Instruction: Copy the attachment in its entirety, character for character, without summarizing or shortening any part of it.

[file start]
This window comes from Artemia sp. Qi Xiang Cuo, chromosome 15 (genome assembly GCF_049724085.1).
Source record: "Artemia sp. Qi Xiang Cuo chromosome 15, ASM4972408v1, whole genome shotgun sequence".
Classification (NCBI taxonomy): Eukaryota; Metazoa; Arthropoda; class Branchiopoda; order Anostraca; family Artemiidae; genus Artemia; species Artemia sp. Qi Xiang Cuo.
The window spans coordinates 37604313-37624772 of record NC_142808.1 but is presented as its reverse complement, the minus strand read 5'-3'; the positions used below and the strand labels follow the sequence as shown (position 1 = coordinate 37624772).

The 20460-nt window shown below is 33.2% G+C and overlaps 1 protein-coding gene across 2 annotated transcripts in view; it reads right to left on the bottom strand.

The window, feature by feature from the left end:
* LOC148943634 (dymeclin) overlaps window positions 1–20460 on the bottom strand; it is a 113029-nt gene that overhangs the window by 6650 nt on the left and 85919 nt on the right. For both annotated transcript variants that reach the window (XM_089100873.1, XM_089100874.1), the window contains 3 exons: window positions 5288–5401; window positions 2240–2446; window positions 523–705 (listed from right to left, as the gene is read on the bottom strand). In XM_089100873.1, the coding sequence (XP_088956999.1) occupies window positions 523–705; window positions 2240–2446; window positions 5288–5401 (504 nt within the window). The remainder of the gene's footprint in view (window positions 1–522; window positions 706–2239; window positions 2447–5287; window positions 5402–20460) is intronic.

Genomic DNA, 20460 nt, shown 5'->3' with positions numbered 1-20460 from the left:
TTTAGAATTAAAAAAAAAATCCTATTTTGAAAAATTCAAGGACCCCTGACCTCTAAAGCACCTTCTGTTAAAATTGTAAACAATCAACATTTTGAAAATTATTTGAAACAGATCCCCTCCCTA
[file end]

This window comes from Artemia sp. Qi Xiang Cuo, chromosome 15 (genome assembly GCF_049724085.1).
Source record: "Artemia sp. Qi Xiang Cuo chromosome 15, ASM4972408v1, whole genome shotgun sequence".
Classification (NCBI taxonomy): Eukaryota; Metazoa; Arthropoda; class Branchiopoda; order Anostraca; family Artemiidae; genus Artemia; species Artemia sp. Qi Xiang Cuo.
The window spans coordinates 37604313-37624772 of record NC_142808.1 but is presented as its reverse complement, the minus strand read 5'-3'; the positions used below and the strand labels follow the sequence as shown (position 1 = coordinate 37624772).

The 20460-nt window shown below is 33.2% G+C and overlaps 1 protein-coding gene across 2 annotated transcripts in view; it reads right to left on the bottom strand.

The window, feature by feature from the left end:
* LOC148943634 (dymeclin) overlaps window positions 1–20460 on the bottom strand; it is a 113029-nt gene that overhangs the window by 6650 nt on the left and 85919 nt on the right. For both annotated transcript variants that reach the window (XM_089100873.1, XM_089100874.1), the window contains 3 exons: window positions 5288–5401; window positions 2240–2446; window positions 523–705 (listed from right to left, as the gene is read on the bottom strand). In XM_089100873.1, the coding sequence (XP_088956999.1) occupies window positions 523–705; window positions 2240–2446; window positions 5288–5401 (504 nt within the window). The remainder of the gene's footprint in view (window positions 1–522; window positions 706–2239; window positions 2447–5287; window positions 5402–20460) is intronic.

Genomic DNA, 20460 nt, shown 5'->3' with positions numbered 1-20460 from the left:
TTTAGAATTAAAAAAAAAATCCTATTTTGAAAAATTCAAGGACCCCTGACCTCTAAAGCACCTTCTGTTAAAATTGTAAACAATCAACATTTTGAAAATTATTTGAAACAGATCCCCTCCCTA